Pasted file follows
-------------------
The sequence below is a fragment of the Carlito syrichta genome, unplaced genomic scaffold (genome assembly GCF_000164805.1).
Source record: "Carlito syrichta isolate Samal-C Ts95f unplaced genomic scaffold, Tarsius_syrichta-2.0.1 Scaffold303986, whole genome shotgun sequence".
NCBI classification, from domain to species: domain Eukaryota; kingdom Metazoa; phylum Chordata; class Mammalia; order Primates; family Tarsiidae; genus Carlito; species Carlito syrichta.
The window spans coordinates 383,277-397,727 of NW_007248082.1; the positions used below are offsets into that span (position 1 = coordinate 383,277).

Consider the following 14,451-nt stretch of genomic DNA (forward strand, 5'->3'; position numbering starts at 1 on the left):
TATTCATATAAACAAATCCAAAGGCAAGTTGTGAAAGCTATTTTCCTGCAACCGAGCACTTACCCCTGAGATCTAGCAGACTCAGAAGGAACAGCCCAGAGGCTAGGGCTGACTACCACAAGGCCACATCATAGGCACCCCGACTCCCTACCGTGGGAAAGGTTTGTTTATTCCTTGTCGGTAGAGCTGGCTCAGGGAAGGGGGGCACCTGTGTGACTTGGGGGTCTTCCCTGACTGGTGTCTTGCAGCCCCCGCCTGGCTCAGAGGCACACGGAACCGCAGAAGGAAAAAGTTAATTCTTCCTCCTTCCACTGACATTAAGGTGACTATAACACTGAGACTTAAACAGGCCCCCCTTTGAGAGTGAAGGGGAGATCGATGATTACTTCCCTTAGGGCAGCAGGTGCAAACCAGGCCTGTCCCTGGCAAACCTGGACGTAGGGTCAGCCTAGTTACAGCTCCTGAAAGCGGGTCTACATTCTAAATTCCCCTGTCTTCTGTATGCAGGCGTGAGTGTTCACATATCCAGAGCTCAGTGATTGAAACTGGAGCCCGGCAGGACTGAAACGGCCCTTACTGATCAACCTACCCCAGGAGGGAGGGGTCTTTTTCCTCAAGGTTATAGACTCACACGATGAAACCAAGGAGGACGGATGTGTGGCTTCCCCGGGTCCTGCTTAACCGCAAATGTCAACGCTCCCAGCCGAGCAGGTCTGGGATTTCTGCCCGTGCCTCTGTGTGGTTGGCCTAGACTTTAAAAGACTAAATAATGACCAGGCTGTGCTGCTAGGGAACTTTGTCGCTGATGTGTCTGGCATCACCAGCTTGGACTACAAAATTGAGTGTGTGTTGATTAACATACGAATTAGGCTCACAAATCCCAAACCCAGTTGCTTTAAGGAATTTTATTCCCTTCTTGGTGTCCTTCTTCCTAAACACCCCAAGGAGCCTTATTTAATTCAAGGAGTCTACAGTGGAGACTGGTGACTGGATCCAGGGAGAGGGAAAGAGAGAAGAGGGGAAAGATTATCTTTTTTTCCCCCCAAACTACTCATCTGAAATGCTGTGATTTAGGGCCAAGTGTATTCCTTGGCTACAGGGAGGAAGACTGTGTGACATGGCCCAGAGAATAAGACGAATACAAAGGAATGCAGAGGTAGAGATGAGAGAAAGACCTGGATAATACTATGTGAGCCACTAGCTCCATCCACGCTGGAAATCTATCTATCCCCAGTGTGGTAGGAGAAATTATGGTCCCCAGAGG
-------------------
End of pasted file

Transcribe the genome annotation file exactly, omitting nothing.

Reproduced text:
The sequence below is a fragment of the Carlito syrichta genome, unplaced genomic scaffold (genome assembly GCF_000164805.1).
Source record: "Carlito syrichta isolate Samal-C Ts95f unplaced genomic scaffold, Tarsius_syrichta-2.0.1 Scaffold303986, whole genome shotgun sequence".
NCBI classification, from domain to species: domain Eukaryota; kingdom Metazoa; phylum Chordata; class Mammalia; order Primates; family Tarsiidae; genus Carlito; species Carlito syrichta.
The window spans coordinates 383,277-397,727 of NW_007248082.1; the positions used below are offsets into that span (position 1 = coordinate 383,277).

Consider the following 14,451-nt stretch of genomic DNA (forward strand, 5'->3'; position numbering starts at 1 on the left):
TATTCATATAAACAAATCCAAAGGCAAGTTGTGAAAGCTATTTTCCTGCAACCGAGCACTTACCCCTGAGATCTAGCAGACTCAGAAGGAACAGCCCAGAGGCTAGGGCTGACTACCACAAGGCCACATCATAGGCACCCCGACTCCCTACCGTGGGAAAGGTTTGTTTATTCCTTGTCGGTAGAGCTGGCTCAGGGAAGGGGGGCACCTGTGTGACTTGGGGGTCTTCCCTGACTGGTGTCTTGCAGCCCCCGCCTGGCTCAGAGGCACACGGAACCGCAGAAGGAAAAAGTTAATTCTTCCTCCTTCCACTGACATTAAGGTGACTATAACACTGAGACTTAAACAGGCCCCCCTTTGAGAGTGAAGGGGAGATCGATGATTACTTCCCTTAGGGCAGCAGGTGCAAACCAGGCCTGTCCCTGGCAAACCTGGACGTAGGGTCAGCCTAGTTACAGCTCCTGAAAGCGGGTCTACATTCTAAATTCCCCTGTCTTCTGTATGCAGGCGTGAGTGTTCACATATCCAGAGCTCAGTGATTGAAACTGGAGCCCGGCAGGACTGAAACGGCCCTTACTGATCAACCTACCCCAGGAGGGAGGGGTCTTTTTCCTCAAGGTTATAGACTCACACGATGAAACCAAGGAGGACGGATGTGTGGCTTCCCCGGGTCCTGCTTAACCGCAAATGTCAACGCTCCCAGCCGAGCAGGTCTGGGATTTCTGCCCGTGCCTCTGTGTGGTTGGCCTAGACTTTAAAAGACTAAATAATGACCAGGCTGTGCTGCTAGGGAACTTTGTCGCTGATGTGTCTGGCATCACCAGCTTGGACTACAAAATTGAGTGTGTGTTGATTAACATACGAATTAGGCTCACAAATCCCAAACCCAGTTGCTTTAAGGAATTTTATTCCCTTCTTGGTGTCCTTCTTCCTAAACACCCCAAGGAGCCTTATTTAATTCAAGGAGTCTACAGTGGAGACTGGTGACTGGATCCAGGGAGAGGGAAAGAGAGAAGAGGGGAAAGATTATCTTTTTTTCCCCCCAAACTACTCATCTGAAATGCTGTGATTTAGGGCCAAGTGTATTCCTTGGCTACAGGGAGGAAGACTGTGTGACATGGCCCAGAGAATAAGACGAATACAAAGGAATGCAGAGGTAGAGATGAGAGAAAGACCTGGATAATACTATGTGAGCCACTAGCTCCATCCACGCTGGAAATCTATCTATCCCCAGTGTGGTAGGAGAAATTATGGTCCCCAGAGG